Mbeki emerges from hibernation

Flanked by a clutch of former Cabinet ministers, former president Thabo Mbeki emerged on Thursday after a long hibernation from the public eye to deliver the inaugural lecture of the Thabo Mbeki Leadership Institute, which doubled as Unisa’s celebration of Africa Day, which was on May 25.

The ZK Matthews Hall on the Unisa campus in Pretoria was filled to the brim because everyone wanted to hear what “T-boz” had to say.

The evening had all the glamour of the events held when Thabo Mbeki was president—fancy cars lined up to deposit guests and everyone was clad in designer gear—it was hard to miss how almost every high profile guest had the prefix “former” to their title so-and-so”.

Former president Thabo Mbeki, former deputy president Phumzile Mlambo-Ngcuka, former ministers Aziz Pahad, Alec Erwin and Thoko Didiza, former director-general Frank Chikane, former chief justice Pius Langa and, of course, former Haitian president Jean-Bertrand Aristide ...

The Congress of the People crowd was also out in force. Lyndall Shope-Mafole was a VIP guest while other Cope supporters filled the cheap seats.

Unisa president Barney Pityana rather unkindly pointed out to the audience that Mbeki served “almost two terms” as president of South Africa.
He added that President Jacob Zuma was invited but had sent his apologies, a statement which had the audience in stiches.

Deputy president Kgalema Motlanthe at least had the decency to send a proxy in the form of Deputy Correctional Services Minister Hlengiwe Mkhize. This was an ironic choice given that Mbeki sent her as ambassador to The Netherlands before she sway the Zuma way.

Rockstar welcome
But none of this bothered the 2 000-strong crowd. They gave Mbeki a rockstar welcome when he entered the hall. However those who expected a spontaneous outburst of the Mbeki camp’s Polokwane mantra Thabo Thabo Mbeki Thaaabooo were disappointed.

“This is a mature audience,” someone explained.

Mbeki’s speech had all the elements of a former leader who is now out of power. It contained sharp criticism—even admitting that Nepad had not worked out as he has hoped—and bright, if ambitious, answers to the problems facing Africa.

He had an engaging audience, who sniggered when he mentioned the scourge of corruption and clapped enthusiastically when Mbeki urged them to be “no longer mere conveyor belts of knowledge generated by others”. He also referred to them as the “intelligensia” at every opportunity, and displayed academic humility by refusing to refer to himself as “Dr Mbeki” despite his raft of honorary doctorates. They liked this.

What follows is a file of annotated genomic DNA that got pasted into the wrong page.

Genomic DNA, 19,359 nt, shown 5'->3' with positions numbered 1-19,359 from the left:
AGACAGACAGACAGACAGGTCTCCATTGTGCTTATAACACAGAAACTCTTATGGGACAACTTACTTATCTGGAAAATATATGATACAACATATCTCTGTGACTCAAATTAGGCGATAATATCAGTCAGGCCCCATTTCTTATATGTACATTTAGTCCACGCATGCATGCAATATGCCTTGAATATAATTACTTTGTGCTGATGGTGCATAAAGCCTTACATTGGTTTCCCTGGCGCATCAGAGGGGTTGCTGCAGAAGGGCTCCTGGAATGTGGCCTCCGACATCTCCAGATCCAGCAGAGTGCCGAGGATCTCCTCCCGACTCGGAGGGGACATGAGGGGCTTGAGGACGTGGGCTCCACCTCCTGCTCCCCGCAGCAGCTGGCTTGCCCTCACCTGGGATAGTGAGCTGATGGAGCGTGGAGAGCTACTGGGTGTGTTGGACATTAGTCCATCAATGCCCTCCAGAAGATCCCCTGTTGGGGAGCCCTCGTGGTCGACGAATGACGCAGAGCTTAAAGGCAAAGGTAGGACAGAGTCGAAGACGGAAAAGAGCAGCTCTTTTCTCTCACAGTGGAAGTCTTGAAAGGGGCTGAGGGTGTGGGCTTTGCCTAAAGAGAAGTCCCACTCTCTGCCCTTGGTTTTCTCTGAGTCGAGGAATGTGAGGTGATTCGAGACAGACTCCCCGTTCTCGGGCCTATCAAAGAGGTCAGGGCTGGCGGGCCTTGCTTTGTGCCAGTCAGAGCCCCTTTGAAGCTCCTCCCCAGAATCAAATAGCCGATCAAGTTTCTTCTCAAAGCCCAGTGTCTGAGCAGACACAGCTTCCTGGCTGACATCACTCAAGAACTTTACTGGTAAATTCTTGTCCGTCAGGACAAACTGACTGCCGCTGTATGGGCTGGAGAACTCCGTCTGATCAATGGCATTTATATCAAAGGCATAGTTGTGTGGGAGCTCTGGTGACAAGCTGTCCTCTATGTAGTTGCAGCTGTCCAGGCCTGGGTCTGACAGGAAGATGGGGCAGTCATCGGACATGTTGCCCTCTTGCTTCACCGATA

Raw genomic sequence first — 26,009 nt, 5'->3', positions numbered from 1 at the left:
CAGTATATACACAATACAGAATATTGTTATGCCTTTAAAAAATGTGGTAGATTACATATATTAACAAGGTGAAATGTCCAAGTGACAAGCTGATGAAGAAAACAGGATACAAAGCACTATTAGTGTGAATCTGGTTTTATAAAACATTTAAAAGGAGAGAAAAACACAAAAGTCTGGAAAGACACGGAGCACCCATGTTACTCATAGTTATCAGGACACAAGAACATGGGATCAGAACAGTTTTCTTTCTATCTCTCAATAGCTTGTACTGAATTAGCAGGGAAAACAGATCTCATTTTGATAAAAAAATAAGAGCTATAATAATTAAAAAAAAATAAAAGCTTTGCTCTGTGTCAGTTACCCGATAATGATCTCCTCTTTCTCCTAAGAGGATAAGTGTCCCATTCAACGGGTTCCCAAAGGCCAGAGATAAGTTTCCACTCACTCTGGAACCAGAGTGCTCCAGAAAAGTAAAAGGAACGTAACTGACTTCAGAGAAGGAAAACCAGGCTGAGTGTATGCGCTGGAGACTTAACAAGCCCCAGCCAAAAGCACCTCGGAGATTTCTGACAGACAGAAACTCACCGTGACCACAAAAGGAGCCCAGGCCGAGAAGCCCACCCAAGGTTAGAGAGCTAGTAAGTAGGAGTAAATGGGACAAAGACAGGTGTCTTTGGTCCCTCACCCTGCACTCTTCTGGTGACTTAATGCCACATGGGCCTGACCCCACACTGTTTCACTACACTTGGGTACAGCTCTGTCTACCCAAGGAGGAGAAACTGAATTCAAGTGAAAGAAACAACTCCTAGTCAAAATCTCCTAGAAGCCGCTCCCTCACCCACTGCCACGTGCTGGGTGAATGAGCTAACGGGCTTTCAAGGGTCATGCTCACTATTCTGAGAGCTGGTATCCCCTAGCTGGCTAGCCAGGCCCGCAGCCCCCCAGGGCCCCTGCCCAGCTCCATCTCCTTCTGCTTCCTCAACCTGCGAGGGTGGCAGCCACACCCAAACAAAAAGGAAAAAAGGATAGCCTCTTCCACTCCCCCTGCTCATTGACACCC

Economic crisis
Mbeki outlined how, through his interventions—although he was too modest to say so—Africa had slowly crawled its way on to the global leadership—from the time when the European Union had no strategic perspective on Africa to the time when the G8 adopted an action plan on Africa in 2002.

But then it all came falling down. The global economic crisis came at a time when the newly established G20 was reluctant to adopt the Africa action plan of the G8.

“The reality is that once more Africa has drifted to the periphery, contrary to what we sought to achieve,” Mbeki said.

The disappointment in his voice vibrated throughout the big hall until he lightened the mood with his six steps forward.

They are:

  • build a new intellectual cadreship committed to transforming Africa

  • develop the capacity in our state, government, business and civil society

  • resurrect the African Renaissance movement

  • increase the momentum of development and transformation

  • achieve African cohesion

  • develop the media and the means to communicate correctly
At the end of the lecture Mbeki went back to his seat to sit among his crowd of formerly powerful people. And he seemed relieved to at last be able to say exactly what he wanted, but not having to fear any responsibility to deliver on his lofty words.

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